10 Amazing Discoveries That Should Be Worth Millions
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So, why do we care?
"I think humans are lonely and long for another form of life in the universe," says Joyce, "preferably one that is intelligent and benevolent. But wishing upon a star does not make it so. We must either discover alternative life or construct it in the laboratory. Someday it may be discovered by a Columbus who travels to a distant world or, more likely in my opinion, invented by a Geppetto who toils at the workbench."
It might not be the answer we want to hear but it’s more poetic than a lot of poetry. Also, you think he’s been to Disney lately?
8. Our new movie: Ants in the plants
Disney stories are often about an oddly matched pair that manages to get together to conquer all kinds of problems -- a puppet and a cricket, a cowboy and a spaceman, a lady and a tramp. Now we think we have a new one for them: the ant and the plant.
LiveScience’s Charles Choi reports a wonderfully beneficial relationship between Nepenthes bicalcarata -- a carnivorous pitcher plant, carnivorous plants always being the coolest things in the garden -- and their ant buddies Camponotus schmitzi. The plant provides the ant a place to live and nectar to drink and in return it bodyguards the plant, systematically attacking insects who try to escape the plant's predatory clutches, cleans away dead insect debris, keeps the pitcher lip clean so victims will more likely fall in and fertilizes the plant with its waste.
Researcher Vincent Bazile, an ecologist at University Montpellier 2 in France said plants with ants have fuller leaves, are three times richer in nitrogen, “the nutrient that is key to organic molecules such as proteins and DNA” and had larger pitchers that held more prey.
Is that a great buddy movie or what? We’re calling it Schmitzi and Pitch, changing that one Randy Newman song to " I’ve got a friend in me."
9. More creamy vanilla nutritional research, please!
If ants in the plants aren’t an odd enough match, how about mice and yogurt?
Not for breakfast…for each other. Elle Dolgin of Scientific American writes that MIT researchers studying the effects of yogurt on obesity found a decidedly unexpected and hilariously beneficial effect it had on male mice. Following up on research that yogurt prevented age-related weight-gain more than any other food researchers split up a group of male and female mice, feeding half a regular diet and half a junk food-mimicking diet. “ They then supplemented half of each diet group with vanilla-flavored yogurt.”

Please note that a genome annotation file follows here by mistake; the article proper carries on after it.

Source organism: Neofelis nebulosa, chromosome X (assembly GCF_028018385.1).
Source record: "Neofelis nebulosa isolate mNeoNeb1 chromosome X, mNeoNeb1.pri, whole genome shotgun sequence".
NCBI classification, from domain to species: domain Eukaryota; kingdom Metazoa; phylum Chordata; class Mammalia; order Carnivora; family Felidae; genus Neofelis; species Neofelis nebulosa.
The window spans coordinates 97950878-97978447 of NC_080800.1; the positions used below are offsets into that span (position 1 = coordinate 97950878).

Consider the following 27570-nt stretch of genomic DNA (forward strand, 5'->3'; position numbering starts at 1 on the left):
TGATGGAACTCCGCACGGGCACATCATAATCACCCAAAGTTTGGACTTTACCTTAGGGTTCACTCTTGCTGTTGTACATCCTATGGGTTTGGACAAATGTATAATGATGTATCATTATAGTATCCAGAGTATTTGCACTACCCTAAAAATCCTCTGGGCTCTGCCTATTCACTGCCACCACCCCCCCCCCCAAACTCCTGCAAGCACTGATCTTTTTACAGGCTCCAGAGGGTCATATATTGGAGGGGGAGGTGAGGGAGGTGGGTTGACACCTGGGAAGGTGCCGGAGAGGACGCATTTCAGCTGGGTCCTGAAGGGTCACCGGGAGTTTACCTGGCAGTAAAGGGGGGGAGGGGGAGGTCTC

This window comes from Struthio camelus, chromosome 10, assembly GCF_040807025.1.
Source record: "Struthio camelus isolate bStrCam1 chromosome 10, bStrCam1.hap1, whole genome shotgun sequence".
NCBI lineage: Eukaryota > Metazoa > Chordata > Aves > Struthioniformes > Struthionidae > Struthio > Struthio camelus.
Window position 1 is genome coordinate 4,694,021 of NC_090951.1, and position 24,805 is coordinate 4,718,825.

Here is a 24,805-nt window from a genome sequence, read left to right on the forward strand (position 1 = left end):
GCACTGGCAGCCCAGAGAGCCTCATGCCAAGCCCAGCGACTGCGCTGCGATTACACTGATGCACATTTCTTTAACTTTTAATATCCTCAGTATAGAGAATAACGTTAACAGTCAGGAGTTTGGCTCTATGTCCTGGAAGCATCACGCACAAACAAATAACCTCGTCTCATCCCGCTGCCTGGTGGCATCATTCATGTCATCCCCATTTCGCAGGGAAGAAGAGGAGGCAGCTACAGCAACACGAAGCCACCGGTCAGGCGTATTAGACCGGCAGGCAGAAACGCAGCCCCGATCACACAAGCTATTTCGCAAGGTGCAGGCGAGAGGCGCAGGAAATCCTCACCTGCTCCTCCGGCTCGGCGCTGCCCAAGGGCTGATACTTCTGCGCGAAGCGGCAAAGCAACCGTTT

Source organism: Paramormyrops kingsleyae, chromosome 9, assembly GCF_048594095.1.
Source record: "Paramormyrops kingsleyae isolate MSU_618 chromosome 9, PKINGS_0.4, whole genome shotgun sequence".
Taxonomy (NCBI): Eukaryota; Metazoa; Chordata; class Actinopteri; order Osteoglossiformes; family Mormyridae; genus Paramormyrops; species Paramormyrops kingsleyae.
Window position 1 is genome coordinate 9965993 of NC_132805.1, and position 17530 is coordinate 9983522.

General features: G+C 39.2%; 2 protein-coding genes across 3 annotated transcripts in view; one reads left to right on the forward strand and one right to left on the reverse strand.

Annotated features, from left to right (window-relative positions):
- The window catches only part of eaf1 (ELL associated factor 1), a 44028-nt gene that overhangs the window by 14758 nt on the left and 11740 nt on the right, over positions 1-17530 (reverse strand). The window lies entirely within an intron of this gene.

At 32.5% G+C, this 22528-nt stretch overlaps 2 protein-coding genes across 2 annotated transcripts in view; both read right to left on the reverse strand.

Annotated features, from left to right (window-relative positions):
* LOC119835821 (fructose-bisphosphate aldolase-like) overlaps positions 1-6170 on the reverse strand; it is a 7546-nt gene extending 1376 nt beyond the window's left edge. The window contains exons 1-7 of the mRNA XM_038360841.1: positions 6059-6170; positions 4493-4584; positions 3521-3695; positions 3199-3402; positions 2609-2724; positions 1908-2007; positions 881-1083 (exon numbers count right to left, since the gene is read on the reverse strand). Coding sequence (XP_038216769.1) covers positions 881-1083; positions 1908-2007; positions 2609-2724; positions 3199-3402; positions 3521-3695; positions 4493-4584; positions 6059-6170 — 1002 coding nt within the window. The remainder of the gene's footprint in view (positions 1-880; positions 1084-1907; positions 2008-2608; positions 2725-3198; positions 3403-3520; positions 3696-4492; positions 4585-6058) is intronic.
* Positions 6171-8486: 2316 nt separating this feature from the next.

They set out to study the effects of yogurt on obesity. Well, something got bigger alright.
The coats of all the yogurt-eating mice grew to become remarkably shiny and silky, but that wasn’t biggest news: the testicles of male mice who ate the yogurt were 5% heavier than those of the regular-diet mice and 15% heavier than the junk food mice. Researchers had noticed the males “projected their testes out which endowed them with a certain “mouse swagger,” Dolgin writes. The reproductive rates of the yogurt-eating mice were better, too, with the males inseminating the females more quickly and producing more offspring and the female yogurt eaters producing larger litters and weaning their offspring more successfully.
“The findings could have implications for human fertility,” Dolgin writes.
Come to think of it, we’ve never seen a yogurt commercial that targets men . Something tells us yogurt marketing executives are going to be somewhere they never imagined: all over those mouse 'nads.